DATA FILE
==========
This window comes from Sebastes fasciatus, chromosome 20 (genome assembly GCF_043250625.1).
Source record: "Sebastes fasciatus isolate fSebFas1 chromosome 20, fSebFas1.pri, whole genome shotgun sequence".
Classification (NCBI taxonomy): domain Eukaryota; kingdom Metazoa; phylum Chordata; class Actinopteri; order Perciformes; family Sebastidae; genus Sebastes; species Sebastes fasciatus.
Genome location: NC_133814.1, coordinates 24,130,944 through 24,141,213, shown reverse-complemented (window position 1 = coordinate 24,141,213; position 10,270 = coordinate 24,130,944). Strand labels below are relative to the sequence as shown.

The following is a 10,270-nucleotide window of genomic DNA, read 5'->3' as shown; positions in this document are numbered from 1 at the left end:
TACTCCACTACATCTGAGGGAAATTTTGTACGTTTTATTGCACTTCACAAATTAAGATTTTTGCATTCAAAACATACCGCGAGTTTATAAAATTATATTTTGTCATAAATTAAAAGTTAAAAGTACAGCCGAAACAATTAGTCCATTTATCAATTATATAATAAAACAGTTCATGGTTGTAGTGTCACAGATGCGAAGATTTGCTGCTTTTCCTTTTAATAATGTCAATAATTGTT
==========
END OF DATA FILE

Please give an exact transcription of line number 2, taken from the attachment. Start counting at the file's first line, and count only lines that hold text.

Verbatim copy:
Source record: "Sebastes fasciatus isolate fSebFas1 chromosome 20, fSebFas1.pri, whole genome shotgun sequence".